Mebendazol: A novel drug to be studied for metastatic Melanoma

Most patients with metastatic melanoma fail to respond to available therapies, the discovery of a viable investigational treatment with an established safety profile is a diehard need in oncology. The prohibitive costs and long lead times typically are two requirements to discover new cancer medicines.

Effectively sidestepping these barriers, researchers at the NYU Cancer Institute and the Ronald O. Perelman Department of Dermatology promisingly screened a library of already approved drugs for activity against the most deadly form of skin cancer. They have identified mebendazole, a drug used globally to treat parasitic infections, as a novel investigational agent for the treatment of chemotherapy-resistant malignant melanoma.

The phase I clinical trial is expected to begin next year at NYU Cancer Institute. “While rational drug design remains a perfectly valid way to develop cancer therapies, we also need approaches that are less costly and more productive of new effective treatments," said lead Seth J. Orlow, M.D. Ph.D., Chair of the Ronald O. Perelman Department of Dermatology at New York University School of Medicine.
The NYU researchers screened a library of 2,000 well-known drugs and identified members of the benzimidazole family for their ability to inhibit melanoma growth and induce programmed cell death (apoptosis) of malignant melanoma cells without affecting normal melanocytes (pigment-producing cells). The team selected mebendazole, of the identified benzimidazoles, for further study because it was known to be a well-tolerated, orally available drug with anti-cancer properties.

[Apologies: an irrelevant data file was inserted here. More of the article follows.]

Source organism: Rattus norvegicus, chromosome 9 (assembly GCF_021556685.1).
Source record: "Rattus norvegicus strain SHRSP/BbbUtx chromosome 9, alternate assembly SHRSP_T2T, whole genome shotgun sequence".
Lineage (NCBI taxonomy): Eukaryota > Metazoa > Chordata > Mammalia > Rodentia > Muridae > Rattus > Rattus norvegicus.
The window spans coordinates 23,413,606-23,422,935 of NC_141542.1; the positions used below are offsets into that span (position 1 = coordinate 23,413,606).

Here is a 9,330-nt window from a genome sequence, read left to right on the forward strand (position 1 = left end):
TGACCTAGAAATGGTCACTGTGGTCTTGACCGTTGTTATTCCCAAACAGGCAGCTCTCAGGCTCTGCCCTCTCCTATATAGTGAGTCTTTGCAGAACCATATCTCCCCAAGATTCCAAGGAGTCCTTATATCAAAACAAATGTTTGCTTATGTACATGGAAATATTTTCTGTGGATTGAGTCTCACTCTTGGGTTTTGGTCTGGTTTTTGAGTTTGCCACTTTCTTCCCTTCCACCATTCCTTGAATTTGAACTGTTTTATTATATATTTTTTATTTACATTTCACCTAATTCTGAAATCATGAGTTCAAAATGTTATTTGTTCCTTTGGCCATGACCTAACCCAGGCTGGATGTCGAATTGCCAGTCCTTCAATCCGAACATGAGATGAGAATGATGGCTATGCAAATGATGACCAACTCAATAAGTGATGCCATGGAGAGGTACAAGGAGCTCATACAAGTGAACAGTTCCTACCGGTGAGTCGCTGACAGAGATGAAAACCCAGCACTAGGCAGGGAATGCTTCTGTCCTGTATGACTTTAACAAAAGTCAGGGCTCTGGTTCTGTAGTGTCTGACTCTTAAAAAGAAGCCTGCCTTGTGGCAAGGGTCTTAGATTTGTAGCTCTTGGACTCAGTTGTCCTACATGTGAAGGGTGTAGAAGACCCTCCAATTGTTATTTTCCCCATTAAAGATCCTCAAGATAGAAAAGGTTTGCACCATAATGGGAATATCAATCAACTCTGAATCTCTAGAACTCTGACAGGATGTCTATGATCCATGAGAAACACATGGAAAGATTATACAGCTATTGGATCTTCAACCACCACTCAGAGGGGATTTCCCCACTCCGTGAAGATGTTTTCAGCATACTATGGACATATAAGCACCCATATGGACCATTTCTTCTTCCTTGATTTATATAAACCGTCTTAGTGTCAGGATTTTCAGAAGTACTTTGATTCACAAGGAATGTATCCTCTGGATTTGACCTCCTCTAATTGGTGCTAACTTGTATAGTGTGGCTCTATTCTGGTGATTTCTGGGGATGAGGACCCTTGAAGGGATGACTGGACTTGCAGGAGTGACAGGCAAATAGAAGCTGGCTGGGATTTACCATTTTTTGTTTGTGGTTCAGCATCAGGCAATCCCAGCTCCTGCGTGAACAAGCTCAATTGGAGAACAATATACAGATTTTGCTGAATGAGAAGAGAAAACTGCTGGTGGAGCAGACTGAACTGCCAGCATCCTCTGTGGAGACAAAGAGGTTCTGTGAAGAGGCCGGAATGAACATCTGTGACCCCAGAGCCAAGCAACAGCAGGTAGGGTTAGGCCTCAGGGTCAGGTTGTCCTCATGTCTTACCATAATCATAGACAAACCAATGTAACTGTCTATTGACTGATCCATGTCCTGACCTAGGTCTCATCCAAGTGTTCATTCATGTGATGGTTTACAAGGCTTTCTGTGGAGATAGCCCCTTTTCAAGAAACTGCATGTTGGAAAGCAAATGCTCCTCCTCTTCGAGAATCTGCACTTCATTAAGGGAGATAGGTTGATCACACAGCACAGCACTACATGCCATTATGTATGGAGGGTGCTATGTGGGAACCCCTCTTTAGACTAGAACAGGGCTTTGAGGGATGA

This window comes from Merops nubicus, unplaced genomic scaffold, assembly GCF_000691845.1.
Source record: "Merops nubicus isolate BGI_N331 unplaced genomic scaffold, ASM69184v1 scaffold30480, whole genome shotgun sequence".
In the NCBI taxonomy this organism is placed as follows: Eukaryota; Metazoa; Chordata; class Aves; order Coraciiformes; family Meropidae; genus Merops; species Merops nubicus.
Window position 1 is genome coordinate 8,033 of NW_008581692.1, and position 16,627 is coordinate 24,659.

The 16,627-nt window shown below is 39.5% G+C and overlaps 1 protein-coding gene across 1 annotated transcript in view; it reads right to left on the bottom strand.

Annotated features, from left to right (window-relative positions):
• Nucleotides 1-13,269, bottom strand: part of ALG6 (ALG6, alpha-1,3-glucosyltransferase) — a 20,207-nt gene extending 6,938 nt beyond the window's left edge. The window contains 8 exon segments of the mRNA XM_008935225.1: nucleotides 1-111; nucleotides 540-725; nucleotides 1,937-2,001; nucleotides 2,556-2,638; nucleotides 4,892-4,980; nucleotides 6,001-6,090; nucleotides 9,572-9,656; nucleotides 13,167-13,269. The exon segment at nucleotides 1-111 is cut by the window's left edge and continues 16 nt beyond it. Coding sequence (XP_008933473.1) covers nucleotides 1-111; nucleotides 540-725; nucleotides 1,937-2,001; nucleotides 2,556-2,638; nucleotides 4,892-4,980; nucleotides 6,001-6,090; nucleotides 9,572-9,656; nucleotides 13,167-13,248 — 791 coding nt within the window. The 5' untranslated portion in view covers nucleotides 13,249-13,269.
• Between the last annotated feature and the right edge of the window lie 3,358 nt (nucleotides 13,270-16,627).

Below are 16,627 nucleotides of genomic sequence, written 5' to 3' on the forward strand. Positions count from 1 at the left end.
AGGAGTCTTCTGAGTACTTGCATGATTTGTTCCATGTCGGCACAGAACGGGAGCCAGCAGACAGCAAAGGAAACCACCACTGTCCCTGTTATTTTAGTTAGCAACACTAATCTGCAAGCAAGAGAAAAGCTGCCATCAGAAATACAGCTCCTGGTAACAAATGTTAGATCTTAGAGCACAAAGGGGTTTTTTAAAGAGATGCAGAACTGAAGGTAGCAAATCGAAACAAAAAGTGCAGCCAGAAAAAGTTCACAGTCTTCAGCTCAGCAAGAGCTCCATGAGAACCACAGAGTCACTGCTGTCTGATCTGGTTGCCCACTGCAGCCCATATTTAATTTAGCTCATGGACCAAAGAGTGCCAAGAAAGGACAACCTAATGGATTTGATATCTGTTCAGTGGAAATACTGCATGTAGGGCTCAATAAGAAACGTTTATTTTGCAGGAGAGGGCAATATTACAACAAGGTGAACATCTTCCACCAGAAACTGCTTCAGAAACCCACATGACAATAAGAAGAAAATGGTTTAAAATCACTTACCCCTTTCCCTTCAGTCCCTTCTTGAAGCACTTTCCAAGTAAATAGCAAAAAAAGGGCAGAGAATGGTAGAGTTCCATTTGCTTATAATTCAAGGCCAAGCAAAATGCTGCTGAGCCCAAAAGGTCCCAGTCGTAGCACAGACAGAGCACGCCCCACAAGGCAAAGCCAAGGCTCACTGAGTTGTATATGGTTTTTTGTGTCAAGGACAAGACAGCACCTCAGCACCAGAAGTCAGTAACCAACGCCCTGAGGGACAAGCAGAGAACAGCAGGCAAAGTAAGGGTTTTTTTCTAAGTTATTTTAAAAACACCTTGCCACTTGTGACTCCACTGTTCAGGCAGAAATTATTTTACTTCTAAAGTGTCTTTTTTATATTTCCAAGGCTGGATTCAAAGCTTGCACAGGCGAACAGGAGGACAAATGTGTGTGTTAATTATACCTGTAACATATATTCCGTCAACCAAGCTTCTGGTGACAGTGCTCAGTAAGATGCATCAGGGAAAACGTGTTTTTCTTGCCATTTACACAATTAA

The discovery that took the team by surprise shows that mebendazole takes advantage of a special difference between a melanoma cell and normal melanocytes. Melanomas produce high levels of a protein called Bcl-2, which is known to protect certain cancer cells from apoptosis. The team saw that when a melanoma cancer cell was exposed to mebendazole, it resulted in inactivation of Bcl-2, allowing apoptosis to occur.

Mebendazole, is sold as a generic drug and has been used since the 1970s to treat roundworm, hookworm, pinworm, whipworm, and other worm-based parasitic infections. Previous research has also shown it to have some anti-tumor activity in lung and adreno-cortical cancer.